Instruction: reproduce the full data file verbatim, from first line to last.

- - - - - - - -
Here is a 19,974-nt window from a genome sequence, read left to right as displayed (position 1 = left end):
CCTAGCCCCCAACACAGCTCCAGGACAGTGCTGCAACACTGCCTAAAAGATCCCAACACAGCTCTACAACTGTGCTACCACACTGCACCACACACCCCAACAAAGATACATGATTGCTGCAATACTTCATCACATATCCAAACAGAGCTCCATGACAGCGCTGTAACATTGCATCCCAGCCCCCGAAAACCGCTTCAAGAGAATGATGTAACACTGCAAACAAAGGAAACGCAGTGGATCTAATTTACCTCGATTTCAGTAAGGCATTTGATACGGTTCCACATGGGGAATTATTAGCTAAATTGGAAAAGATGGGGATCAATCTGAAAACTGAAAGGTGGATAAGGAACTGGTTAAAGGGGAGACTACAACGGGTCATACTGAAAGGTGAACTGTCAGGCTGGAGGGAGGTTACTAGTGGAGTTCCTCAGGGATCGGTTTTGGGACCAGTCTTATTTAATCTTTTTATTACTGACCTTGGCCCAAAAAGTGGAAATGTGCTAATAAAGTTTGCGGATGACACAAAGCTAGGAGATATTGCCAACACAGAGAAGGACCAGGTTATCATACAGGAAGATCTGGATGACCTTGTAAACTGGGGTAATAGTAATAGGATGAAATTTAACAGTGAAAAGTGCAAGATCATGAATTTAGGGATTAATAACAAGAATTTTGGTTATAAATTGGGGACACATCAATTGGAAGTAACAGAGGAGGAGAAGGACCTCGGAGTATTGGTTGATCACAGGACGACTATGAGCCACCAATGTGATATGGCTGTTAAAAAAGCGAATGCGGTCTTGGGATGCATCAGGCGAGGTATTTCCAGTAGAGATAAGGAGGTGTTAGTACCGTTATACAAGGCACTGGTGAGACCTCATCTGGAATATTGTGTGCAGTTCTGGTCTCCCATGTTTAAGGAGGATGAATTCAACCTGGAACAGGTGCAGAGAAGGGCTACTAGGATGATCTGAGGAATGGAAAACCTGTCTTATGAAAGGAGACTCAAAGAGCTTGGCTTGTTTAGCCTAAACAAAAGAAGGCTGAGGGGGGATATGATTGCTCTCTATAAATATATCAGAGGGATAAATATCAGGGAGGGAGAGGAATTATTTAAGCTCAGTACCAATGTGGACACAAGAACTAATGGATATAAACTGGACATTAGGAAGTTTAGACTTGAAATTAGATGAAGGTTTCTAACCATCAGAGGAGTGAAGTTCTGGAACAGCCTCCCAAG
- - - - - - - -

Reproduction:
Here is a 19,974-nt window from a genome sequence, read left to right as displayed (position 1 = left end):
CCTAGCCCCCAACACAGCTCCAGGACAGTGCTGCAACACTGCCTAAAAGATCCCAACACAGCTCTACAACTGTGCTACCACACTGCACCACACACCCCAACAAAGATACATGATTGCTGCAATACTTCATCACATATCCAAACAGAGCTCCATGACAGCGCTGTAACATTGCATCCCAGCCCCCGAAAACCGCTTCAAGAGAATGATGTAACACTGCAAACAAAGGAAACGCAGTGGATCTAATTTACCTCGATTTCAGTAAGGCATTTGATACGGTTCCACATGGGGAATTATTAGCTAAATTGGAAAAGATGGGGATCAATCTGAAAACTGAAAGGTGGATAAGGAACTGGTTAAAGGGGAGACTACAACGGGTCATACTGAAAGGTGAACTGTCAGGCTGGAGGGAGGTTACTAGTGGAGTTCCTCAGGGATCGGTTTTGGGACCAGTCTTATTTAATCTTTTTATTACTGACCTTGGCCCAAAAAGTGGAAATGTGCTAATAAAGTTTGCGGATGACACAAAGCTAGGAGATATTGCCAACACAGAGAAGGACCAGGTTATCATACAGGAAGATCTGGATGACCTTGTAAACTGGGGTAATAGTAATAGGATGAAATTTAACAGTGAAAAGTGCAAGATCATGAATTTAGGGATTAATAACAAGAATTTTGGTTATAAATTGGGGACACATCAATTGGAAGTAACAGAGGAGGAGAAGGACCTCGGAGTATTGGTTGATCACAGGACGACTATGAGCCACCAATGTGATATGGCTGTTAAAAAAGCGAATGCGGTCTTGGGATGCATCAGGCGAGGTATTTCCAGTAGAGATAAGGAGGTGTTAGTACCGTTATACAAGGCACTGGTGAGACCTCATCTGGAATATTGTGTGCAGTTCTGGTCTCCCATGTTTAAGGAGGATGAATTCAACCTGGAACAGGTGCAGAGAAGGGCTACTAGGATGATCTGAGGAATGGAAAACCTGTCTTATGAAAGGAGACTCAAAGAGCTTGGCTTGTTTAGCCTAAACAAAAGAAGGCTGAGGGGGGATATGATTGCTCTCTATAAATATATCAGAGGGATAAATATCAGGGAGGGAGAGGAATTATTTAAGCTCAGTACCAATGTGGACACAAGAACTAATGGATATAAACTGGACATTAGGAAGTTTAGACTTGAAATTAGATGAAGGTTTCTAACCATCAGAGGAGTGAAGTTCTGGAACAGCCTCCCAAG